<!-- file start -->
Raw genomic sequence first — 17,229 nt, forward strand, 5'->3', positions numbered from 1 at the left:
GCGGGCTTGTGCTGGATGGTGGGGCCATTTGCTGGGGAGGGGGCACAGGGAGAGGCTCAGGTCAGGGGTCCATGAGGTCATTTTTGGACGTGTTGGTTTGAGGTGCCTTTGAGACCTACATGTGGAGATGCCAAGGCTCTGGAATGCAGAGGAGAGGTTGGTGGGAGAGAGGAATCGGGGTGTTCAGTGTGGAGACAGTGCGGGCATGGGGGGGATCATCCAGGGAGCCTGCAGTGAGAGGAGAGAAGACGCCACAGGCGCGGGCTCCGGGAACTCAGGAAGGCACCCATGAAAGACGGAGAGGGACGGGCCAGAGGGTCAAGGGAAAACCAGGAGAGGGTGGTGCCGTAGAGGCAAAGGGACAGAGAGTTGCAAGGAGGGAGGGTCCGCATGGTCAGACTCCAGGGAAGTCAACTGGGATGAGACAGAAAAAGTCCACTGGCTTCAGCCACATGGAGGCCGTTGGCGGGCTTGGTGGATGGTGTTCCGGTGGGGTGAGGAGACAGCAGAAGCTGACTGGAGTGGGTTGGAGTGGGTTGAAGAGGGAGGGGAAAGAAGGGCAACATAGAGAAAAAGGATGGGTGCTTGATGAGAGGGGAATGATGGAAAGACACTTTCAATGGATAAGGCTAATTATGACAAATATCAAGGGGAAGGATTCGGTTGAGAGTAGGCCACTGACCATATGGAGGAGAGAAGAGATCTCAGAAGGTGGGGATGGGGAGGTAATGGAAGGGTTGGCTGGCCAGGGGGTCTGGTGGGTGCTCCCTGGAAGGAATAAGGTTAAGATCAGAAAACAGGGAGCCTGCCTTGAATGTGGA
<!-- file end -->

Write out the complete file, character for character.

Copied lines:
Raw genomic sequence first — 17,229 nt, forward strand, 5'->3', positions numbered from 1 at the left:
GCGGGCTTGTGCTGGATGGTGGGGCCATTTGCTGGGGAGGGGGCACAGGGAGAGGCTCAGGTCAGGGGTCCATGAGGTCATTTTTGGACGTGTTGGTTTGAGGTGCCTTTGAGACCTACATGTGGAGATGCCAAGGCTCTGGAATGCAGAGGAGAGGTTGGTGGGAGAGAGGAATCGGGGTGTTCAGTGTGGAGACAGTGCGGGCATGGGGGGGATCATCCAGGGAGCCTGCAGTGAGAGGAGAGAAGACGCCACAGGCGCGGGCTCCGGGAACTCAGGAAGGCACCCATGAAAGACGGAGAGGGACGGGCCAGAGGGTCAAGGGAAAACCAGGAGAGGGTGGTGCCGTAGAGGCAAAGGGACAGAGAGTTGCAAGGAGGGAGGGTCCGCATGGTCAGACTCCAGGGAAGTCAACTGGGATGAGACAGAAAAAGTCCACTGGCTTCAGCCACATGGAGGCCGTTGGCGGGCTTGGTGGATGGTGTTCCGGTGGGGTGAGGAGACAGCAGAAGCTGACTGGAGTGGGTTGGAGTGGGTTGAAGAGGGAGGGGAAAGAAGGGCAACATAGAGAAAAAGGATGGGTGCTTGATGAGAGGGGAATGATGGAAAGACACTTTCAATGGATAAGGCTAATTATGACAAATATCAAGGGGAAGGATTCGGTTGAGAGTAGGCCACTGACCATATGGAGGAGAGAAGAGATCTCAGAAGGTGGGGATGGGGAGGTAATGGAAGGGTTGGCTGGCCAGGGGGTCTGGTGGGTGCTCCCTGGAAGGAATAAGGTTAAGATCAGAAAACAGGGAGCCTGCCTTGAATGTGGA